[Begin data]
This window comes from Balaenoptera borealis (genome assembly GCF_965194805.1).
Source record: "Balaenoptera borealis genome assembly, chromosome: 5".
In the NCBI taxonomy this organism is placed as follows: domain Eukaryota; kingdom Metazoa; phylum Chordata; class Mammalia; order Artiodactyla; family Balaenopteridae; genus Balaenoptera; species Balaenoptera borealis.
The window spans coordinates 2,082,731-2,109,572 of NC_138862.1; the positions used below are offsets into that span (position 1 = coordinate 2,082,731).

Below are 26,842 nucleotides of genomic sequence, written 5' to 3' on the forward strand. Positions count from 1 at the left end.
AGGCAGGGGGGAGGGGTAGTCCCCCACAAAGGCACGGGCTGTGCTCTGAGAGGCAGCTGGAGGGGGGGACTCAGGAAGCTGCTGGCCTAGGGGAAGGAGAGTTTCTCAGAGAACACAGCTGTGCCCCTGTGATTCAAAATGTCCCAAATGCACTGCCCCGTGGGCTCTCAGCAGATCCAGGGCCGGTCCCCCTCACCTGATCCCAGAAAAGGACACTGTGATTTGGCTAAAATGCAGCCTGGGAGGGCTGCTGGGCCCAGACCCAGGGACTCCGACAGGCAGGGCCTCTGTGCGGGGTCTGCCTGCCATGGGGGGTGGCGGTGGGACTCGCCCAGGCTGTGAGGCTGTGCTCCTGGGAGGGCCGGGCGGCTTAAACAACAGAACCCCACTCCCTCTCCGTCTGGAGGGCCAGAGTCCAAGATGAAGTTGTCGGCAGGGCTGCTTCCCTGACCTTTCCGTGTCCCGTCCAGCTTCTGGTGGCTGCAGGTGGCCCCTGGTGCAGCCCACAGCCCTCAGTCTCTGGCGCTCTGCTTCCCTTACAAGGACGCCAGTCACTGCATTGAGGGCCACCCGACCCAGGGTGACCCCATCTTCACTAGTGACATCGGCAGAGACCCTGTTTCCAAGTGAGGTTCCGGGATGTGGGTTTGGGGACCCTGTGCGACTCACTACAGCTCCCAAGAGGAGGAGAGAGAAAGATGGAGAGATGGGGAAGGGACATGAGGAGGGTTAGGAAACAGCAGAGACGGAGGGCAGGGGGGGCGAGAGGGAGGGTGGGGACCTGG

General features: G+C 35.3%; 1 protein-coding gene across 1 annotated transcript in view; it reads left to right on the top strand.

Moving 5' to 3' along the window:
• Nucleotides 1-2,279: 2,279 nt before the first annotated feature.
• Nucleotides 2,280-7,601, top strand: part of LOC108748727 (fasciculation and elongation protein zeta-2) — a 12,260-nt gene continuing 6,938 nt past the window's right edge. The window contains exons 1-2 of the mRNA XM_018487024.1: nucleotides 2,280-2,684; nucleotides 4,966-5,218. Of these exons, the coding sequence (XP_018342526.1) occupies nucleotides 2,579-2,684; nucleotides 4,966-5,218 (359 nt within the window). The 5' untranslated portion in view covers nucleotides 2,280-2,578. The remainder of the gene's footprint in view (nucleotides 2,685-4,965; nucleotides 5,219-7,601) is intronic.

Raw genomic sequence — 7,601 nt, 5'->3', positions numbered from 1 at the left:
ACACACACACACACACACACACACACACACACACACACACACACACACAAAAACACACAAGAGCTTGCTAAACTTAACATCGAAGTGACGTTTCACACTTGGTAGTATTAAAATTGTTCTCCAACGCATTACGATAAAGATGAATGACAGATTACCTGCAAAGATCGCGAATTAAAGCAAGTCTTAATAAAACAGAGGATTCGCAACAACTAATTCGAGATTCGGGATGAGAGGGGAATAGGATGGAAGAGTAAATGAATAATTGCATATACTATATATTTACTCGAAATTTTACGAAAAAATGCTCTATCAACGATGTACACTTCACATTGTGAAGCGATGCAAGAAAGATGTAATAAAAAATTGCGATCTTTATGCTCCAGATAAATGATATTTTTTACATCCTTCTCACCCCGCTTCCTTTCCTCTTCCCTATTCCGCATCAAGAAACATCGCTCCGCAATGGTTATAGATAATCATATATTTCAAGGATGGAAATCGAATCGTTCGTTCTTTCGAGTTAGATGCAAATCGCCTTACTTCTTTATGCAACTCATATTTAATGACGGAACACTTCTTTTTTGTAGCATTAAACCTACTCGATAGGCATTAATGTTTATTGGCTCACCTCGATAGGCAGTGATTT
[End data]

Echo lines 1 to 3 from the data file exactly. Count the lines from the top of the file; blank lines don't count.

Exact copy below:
This window comes from Balaenoptera borealis (genome assembly GCF_965194805.1).
Source record: "Balaenoptera borealis genome assembly, chromosome: 5".
In the NCBI taxonomy this organism is placed as follows: domain Eukaryota; kingdom Metazoa; phylum Chordata; class Mammalia; order Artiodactyla; family Balaenopteridae; genus Balaenoptera; species Balaenoptera borealis.